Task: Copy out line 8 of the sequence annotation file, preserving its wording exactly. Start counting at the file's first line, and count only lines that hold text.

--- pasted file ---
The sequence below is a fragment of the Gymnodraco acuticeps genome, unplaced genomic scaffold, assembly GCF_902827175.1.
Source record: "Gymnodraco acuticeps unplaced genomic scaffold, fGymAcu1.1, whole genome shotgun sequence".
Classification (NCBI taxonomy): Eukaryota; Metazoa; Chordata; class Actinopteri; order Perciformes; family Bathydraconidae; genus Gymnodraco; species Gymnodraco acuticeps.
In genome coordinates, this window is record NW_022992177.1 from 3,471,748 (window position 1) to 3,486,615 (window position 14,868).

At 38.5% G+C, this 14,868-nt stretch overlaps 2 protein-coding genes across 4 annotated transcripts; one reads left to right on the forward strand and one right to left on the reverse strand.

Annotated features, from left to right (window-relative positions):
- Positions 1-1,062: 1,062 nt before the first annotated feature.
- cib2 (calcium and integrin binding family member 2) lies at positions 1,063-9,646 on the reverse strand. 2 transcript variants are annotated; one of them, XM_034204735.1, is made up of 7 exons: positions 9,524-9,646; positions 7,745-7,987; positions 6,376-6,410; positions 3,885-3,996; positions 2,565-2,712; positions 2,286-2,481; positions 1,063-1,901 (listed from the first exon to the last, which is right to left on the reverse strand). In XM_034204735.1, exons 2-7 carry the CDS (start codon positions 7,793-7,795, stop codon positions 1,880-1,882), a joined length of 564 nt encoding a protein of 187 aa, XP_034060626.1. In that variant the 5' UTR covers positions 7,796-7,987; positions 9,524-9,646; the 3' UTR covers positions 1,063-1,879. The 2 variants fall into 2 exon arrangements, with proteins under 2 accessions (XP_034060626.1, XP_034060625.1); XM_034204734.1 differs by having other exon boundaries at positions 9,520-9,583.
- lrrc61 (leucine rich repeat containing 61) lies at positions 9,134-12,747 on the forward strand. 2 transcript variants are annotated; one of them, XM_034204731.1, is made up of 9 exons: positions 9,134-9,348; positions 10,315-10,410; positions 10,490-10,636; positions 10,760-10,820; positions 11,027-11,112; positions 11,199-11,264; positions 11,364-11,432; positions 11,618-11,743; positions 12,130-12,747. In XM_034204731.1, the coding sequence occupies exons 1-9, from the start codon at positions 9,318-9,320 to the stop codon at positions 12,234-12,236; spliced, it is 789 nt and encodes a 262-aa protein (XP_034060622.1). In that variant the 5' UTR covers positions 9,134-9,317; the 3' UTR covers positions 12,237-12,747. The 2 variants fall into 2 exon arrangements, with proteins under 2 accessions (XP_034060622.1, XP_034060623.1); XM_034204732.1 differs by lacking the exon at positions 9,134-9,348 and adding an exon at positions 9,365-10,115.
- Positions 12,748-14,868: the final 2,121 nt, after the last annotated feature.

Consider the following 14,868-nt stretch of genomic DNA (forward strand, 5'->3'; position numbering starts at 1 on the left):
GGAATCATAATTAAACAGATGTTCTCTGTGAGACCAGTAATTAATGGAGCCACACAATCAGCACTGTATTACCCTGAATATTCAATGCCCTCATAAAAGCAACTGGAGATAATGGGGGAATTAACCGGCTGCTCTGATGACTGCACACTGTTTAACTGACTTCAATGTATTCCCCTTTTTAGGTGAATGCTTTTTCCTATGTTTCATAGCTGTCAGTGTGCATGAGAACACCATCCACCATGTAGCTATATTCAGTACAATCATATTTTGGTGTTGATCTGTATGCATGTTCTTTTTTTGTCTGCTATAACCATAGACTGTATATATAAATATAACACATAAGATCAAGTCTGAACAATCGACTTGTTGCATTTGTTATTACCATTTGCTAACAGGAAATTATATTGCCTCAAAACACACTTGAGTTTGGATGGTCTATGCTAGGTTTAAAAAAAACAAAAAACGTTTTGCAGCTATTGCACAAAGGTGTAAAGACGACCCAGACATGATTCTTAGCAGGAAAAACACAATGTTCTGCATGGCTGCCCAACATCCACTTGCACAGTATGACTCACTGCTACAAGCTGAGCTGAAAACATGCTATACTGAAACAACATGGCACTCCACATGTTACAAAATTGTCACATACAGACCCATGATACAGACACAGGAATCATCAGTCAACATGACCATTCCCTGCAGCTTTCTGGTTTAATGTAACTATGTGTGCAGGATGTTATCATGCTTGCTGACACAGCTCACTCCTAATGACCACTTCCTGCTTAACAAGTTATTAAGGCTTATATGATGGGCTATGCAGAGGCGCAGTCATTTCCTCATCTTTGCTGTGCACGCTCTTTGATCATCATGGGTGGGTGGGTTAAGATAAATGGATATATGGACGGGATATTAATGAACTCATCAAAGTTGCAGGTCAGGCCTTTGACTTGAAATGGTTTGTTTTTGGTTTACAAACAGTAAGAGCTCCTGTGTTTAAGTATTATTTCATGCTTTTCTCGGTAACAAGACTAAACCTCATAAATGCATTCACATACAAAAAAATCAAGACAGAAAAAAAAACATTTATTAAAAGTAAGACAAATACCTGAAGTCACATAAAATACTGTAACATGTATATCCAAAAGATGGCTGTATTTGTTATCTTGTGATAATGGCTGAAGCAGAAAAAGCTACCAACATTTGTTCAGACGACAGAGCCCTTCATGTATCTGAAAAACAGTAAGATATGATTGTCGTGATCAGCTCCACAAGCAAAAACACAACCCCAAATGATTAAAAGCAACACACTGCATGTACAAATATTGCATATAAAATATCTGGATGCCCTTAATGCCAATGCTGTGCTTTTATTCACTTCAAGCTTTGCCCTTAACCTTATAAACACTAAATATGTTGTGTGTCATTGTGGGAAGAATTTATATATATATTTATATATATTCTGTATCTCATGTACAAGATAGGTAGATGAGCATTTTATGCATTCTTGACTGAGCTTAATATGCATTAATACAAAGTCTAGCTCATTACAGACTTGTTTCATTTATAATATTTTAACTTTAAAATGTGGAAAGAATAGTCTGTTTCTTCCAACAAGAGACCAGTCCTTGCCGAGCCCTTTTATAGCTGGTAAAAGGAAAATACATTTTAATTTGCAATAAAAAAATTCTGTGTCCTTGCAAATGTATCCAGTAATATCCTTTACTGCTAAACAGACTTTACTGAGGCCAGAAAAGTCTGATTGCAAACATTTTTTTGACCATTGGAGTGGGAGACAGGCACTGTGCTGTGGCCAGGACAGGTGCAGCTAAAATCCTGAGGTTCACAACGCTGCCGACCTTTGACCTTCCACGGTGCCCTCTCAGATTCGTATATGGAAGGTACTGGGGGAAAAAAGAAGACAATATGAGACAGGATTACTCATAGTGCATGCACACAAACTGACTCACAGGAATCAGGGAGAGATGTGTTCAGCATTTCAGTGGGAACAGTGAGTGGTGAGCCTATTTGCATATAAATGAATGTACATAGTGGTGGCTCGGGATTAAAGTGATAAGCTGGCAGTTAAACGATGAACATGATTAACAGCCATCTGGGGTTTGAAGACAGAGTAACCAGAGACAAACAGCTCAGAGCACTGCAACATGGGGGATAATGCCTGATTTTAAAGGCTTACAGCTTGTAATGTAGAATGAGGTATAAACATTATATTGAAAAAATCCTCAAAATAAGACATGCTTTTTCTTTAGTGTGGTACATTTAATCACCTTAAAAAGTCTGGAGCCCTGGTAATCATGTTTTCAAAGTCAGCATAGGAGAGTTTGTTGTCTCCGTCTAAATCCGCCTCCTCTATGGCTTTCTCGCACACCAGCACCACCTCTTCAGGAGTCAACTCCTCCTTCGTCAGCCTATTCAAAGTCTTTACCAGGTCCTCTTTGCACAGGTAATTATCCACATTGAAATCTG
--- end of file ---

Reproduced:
- cib2 (calcium and integrin binding family member 2) lies at positions 1,063-9,646 on the reverse strand. 2 transcript variants are annotated; one of them, XM_034204735.1, is made up of 7 exons: positions 9,524-9,646; positions 7,745-7,987; positions 6,376-6,410; positions 3,885-3,996; positions 2,565-2,712; positions 2,286-2,481; positions 1,063-1,901 (listed from the first exon to the last, which is right to left on the reverse strand). In XM_034204735.1, exons 2-7 carry the CDS (start codon positions 7,793-7,795, stop codon positions 1,880-1,882), a joined length of 564 nt encoding a protein of 187 aa, XP_034060626.1. In that variant the 5' UTR covers positions 7,796-7,987; positions 9,524-9,646; the 3' UTR covers positions 1,063-1,879. The 2 variants fall into 2 exon arrangements, with proteins under 2 accessions (XP_034060626.1, XP_034060625.1); XM_034204734.1 differs by having other exon boundaries at positions 9,520-9,583.